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Electrical Fault Ruled Out in Fire Death of Zimbabwe Army General


A detective who investigated the tragedy added to the intrigue with claims some firearms were found near the body of retired Army General Solomon Mujuru, whose death has raised more questions that answers even as the inquest continues

The ongoing inquest into the death of a former Zimbabwean army chief last year in a house fire revealed curious details on Thursday with an official from the national power company ruling out possibility that an electrical fault could have started the blaze that burned the military man to ashes.

A detective who investigated the tragedy added to the intrigue with claims some firearms were found near the body of retired Army General Solomon Mujuru, whose death has raised more questions that answers even as the inquest continues.

Douglas Chiradza Nyakungu, Customer Service Officer for the Zimbabwe Electricity Supply Authority in Beatrice, location of Mujuru's farmhouse, told the court there was no way the fire could have been caused by an electrical fault.

Nyakudza's testimony was in direct response to an earlier submission by a Harare Fire Brigade officer that generally there are three major causes of fire outbreaks; electrical faults, arson attacks and the ignition of dust and oxygen that he described as a “triangular combustion”.

He said his inspection of the Mujuru residence revealed that iron electric pipes fitted in the house were burnt from the outside, arguing if the fire had resulted from electrical failure, the cables should have been burnt in their inner parts.

Nyakungu told the inquest there were no faults that he discovered from the main transformer and the distribution box which dispenses power in the 14-room farmhouse.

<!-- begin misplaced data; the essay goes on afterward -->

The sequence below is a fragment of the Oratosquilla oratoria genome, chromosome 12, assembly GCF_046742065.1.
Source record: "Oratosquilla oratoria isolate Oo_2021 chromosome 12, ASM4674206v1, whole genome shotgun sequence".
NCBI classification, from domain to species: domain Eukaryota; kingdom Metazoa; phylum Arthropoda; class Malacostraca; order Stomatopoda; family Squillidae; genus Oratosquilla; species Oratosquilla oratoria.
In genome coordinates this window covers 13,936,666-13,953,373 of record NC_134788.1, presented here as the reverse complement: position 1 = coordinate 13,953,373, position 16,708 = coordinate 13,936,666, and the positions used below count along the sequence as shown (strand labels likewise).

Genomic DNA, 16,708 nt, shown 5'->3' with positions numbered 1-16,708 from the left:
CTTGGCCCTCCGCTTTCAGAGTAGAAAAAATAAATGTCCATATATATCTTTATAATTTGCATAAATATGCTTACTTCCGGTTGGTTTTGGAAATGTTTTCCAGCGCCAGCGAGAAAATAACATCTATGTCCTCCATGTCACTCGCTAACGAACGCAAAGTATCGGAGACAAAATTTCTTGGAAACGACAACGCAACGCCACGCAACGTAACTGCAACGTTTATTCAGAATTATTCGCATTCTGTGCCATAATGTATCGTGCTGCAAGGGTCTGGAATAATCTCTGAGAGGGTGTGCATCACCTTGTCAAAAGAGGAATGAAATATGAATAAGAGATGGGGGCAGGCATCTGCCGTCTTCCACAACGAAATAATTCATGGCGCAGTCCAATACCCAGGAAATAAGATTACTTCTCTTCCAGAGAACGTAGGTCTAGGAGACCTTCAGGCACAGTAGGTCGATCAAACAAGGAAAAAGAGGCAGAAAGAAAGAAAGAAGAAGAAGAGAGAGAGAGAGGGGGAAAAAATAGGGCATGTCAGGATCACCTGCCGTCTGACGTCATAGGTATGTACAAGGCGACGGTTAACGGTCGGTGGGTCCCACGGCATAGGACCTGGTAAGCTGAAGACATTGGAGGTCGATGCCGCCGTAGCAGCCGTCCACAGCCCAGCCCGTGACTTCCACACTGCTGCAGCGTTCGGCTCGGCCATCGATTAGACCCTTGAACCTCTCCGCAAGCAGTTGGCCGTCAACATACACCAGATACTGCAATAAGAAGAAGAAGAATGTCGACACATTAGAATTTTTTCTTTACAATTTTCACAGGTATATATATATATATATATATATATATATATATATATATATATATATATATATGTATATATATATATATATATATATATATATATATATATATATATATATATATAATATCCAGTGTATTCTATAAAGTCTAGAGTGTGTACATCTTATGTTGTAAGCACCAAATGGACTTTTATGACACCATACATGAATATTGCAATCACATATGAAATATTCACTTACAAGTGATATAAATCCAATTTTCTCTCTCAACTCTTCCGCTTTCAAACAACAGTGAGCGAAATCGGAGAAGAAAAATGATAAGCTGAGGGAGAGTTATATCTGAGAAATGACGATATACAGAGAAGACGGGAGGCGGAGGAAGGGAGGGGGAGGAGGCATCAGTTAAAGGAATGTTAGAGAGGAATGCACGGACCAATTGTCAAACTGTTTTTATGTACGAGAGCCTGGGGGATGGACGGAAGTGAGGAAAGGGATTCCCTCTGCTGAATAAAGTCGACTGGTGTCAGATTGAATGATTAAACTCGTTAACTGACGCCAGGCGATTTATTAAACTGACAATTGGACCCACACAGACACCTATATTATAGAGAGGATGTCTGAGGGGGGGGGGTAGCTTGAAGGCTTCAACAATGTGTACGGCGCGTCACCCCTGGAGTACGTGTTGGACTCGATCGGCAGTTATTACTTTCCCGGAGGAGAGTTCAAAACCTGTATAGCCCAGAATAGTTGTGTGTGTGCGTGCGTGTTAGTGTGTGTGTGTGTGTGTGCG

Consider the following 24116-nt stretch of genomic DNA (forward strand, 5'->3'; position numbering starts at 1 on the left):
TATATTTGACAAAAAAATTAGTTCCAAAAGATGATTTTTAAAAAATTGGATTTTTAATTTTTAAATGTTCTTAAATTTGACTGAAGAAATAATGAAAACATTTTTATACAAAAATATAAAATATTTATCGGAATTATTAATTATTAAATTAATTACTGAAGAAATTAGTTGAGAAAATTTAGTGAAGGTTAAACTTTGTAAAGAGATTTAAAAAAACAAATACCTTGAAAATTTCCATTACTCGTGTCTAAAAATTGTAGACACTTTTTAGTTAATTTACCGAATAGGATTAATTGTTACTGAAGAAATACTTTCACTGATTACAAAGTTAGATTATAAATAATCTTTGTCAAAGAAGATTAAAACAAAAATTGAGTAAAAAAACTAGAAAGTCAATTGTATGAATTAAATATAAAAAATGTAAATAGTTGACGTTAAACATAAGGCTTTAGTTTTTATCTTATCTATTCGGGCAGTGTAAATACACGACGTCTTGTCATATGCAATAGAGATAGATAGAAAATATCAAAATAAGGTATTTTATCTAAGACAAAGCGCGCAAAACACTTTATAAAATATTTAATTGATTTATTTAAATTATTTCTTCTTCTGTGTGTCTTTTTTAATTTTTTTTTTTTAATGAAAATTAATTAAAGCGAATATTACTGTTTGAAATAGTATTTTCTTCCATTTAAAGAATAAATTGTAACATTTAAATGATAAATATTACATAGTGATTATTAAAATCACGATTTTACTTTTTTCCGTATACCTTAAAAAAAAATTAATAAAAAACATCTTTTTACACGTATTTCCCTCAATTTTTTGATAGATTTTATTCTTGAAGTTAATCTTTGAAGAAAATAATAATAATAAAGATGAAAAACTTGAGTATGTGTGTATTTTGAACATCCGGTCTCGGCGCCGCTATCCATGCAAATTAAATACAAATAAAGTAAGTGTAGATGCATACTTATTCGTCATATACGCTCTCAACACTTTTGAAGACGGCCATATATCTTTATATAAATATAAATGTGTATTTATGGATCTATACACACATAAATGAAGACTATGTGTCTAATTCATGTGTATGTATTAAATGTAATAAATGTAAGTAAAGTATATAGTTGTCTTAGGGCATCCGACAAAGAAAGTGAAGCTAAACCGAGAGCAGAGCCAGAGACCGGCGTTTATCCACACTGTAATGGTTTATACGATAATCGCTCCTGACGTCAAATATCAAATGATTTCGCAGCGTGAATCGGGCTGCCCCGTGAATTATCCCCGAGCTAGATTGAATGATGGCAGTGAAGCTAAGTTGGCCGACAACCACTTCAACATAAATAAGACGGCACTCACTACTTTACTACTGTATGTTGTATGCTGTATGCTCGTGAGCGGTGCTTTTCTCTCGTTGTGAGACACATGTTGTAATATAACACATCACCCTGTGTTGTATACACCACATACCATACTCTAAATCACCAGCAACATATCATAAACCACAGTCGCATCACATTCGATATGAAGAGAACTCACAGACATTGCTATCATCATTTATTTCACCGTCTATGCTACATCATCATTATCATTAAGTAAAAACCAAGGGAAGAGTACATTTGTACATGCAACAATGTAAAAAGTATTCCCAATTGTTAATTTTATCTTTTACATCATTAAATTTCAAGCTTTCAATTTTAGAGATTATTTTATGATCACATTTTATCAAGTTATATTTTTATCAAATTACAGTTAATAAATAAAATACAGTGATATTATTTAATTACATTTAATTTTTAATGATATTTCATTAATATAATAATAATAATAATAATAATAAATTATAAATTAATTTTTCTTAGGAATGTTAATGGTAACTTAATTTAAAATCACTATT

He said there were two circuit breakers that had tripped off. Nyakungu added there were no high-voltage appliances in the residence that could have caused an electric circuit overload resulting in the tripping off of the circuit breakers.

Another witness Crispen Makedenge, a police officer attached to the the Law and Order division testified that some burnt firearms and several rounds of ammunition, which he produced in court, were found in the house.

Makedenge said 17 firearms, among them AK47 rifles and pistols were discovered in Mujuru’s house when the police responded.

He testified that two firearms were found on the floor near the deceased’s fitted wardrobe in his main bedroom while other two guns, one of them an AK-47, were lying beside the remains of the deceased.

The officer added that other firearms were found stored in the house's gun cabinet.

Makedenge said following the tragedy, the charred military man's remains were examined by a pathologist who then ordered that they be taken to Harare for further examinations.

During the family’s question time, the deceased’s elder brother Joel, said up to now, he did not believe those remains were of his young brother.

The inquest continues Friday.

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